Epidemics, or high-impact infectious diseases, have had an historical impact equal to that of wars, revolutions and economic crises. This course looks at the various ways in which these diseases have affected societies in Europe and North America from 1600 to the present. Contrary to optimistic mid-twentieth-century predictions, epidemic diseases still pose a major threat to human well-being. Diseases will be considered not only in their biological effects, but also as social, political and cultural phenomena. Attention will therefore be given to the different forms of human response to epidemics, from medical science to artistic representations.
This course consists of an international analysis of the impact of epidemic diseases on western society and culture from the bubonic plague to HIV/AIDS and the recent experience of SARS and swine flu. Leading themes include: infectious disease and its impact on society; the development of public health measures; the role of medical ethics; the genre of plague literature; the social reactions of mass hysteria and violence; the rise of the germ theory of disease; the development of tropical medicine; a comparison of the social, cultural, and historical impact of major infectious diseases; and the issue of emerging and re-emerging diseases.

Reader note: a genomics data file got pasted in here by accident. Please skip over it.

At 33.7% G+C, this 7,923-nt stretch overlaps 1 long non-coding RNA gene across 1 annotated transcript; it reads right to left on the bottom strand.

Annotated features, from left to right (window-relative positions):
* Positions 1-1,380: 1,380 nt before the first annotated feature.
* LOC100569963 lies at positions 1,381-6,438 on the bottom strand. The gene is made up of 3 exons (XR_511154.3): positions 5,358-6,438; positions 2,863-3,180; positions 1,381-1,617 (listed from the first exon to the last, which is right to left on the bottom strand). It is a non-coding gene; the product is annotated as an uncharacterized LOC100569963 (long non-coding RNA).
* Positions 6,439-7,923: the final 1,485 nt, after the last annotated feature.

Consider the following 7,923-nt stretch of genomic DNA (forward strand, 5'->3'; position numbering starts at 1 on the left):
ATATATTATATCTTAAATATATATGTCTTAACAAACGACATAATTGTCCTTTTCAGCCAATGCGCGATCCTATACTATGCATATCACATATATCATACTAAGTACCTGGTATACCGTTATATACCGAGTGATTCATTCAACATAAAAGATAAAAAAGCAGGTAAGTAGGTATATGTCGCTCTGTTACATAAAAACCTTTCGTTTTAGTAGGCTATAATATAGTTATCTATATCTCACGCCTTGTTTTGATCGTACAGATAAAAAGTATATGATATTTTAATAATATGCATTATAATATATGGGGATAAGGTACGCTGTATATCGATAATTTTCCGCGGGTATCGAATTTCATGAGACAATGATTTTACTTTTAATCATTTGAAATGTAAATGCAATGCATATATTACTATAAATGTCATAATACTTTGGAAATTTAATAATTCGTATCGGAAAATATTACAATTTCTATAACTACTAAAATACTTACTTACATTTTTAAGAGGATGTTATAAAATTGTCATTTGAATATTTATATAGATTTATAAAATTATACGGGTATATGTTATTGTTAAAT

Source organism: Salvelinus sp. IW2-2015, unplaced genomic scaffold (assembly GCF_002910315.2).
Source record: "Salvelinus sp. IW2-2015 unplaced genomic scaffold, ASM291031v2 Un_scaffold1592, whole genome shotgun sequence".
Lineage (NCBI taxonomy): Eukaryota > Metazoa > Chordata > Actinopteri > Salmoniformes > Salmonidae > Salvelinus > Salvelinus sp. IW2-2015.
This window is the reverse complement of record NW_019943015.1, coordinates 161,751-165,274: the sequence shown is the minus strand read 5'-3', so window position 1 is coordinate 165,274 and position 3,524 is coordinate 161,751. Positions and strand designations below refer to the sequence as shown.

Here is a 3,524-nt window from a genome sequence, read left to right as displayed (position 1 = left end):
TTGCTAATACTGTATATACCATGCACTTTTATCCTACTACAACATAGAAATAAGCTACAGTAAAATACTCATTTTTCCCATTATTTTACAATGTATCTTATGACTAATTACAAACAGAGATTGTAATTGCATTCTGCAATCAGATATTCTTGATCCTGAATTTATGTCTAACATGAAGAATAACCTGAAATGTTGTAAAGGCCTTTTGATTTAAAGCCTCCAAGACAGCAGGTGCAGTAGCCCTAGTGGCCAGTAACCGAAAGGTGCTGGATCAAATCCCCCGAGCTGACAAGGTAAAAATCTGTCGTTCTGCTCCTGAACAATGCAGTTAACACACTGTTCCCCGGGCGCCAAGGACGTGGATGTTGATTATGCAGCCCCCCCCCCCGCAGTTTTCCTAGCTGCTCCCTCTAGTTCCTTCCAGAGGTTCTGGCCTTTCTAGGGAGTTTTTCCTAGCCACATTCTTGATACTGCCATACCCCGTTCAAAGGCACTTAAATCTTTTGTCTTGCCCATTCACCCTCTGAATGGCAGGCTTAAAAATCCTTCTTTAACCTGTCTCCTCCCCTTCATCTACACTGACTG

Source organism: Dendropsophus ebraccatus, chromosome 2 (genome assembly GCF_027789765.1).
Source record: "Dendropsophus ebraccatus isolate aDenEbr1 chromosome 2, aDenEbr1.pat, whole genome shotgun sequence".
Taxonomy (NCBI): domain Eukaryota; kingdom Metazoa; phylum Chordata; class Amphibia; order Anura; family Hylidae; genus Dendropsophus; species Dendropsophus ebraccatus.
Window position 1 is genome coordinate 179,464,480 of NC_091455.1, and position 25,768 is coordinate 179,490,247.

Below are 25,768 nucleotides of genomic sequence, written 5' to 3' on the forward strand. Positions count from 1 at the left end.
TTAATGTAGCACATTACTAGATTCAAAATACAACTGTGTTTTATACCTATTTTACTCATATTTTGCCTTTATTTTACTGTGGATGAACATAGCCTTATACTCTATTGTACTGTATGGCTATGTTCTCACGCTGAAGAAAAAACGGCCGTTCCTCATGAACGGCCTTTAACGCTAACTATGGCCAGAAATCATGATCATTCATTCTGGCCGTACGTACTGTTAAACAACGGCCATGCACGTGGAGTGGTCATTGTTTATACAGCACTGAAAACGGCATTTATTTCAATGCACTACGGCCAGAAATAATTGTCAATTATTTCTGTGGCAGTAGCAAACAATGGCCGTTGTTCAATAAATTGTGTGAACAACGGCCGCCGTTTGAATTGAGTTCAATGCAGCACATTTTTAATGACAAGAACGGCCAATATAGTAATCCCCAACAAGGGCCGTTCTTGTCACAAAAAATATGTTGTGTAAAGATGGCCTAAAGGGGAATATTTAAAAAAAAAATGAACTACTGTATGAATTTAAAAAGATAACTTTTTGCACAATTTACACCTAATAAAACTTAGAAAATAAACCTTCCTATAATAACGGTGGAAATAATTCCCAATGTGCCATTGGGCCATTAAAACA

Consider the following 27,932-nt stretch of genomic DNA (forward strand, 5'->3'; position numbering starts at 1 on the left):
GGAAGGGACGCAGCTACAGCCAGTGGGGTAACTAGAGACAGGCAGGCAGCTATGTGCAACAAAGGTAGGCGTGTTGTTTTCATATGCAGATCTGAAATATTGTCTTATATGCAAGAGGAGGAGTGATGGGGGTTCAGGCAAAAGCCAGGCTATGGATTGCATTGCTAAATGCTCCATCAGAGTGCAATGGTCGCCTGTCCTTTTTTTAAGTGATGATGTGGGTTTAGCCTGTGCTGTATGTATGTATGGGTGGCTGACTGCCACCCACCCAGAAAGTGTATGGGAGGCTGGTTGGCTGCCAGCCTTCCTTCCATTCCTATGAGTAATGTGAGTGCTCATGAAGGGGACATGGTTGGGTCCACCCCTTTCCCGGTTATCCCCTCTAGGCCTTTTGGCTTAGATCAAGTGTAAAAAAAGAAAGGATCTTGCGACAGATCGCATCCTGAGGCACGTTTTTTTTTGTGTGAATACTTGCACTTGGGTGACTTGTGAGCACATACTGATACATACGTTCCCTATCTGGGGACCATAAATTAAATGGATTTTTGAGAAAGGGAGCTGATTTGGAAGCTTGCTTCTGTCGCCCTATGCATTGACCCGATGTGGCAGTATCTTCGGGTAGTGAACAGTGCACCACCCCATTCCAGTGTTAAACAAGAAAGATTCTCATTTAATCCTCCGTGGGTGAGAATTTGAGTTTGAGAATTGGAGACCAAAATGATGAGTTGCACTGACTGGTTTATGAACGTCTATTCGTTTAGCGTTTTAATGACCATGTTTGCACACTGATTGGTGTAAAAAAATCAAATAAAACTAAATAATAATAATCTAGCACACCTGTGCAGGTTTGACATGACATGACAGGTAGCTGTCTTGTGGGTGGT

Course Structure: This Yale College course, taught on campus twice per week for 50 minutes, was recorded for Open Yale Courses in Spring 2010.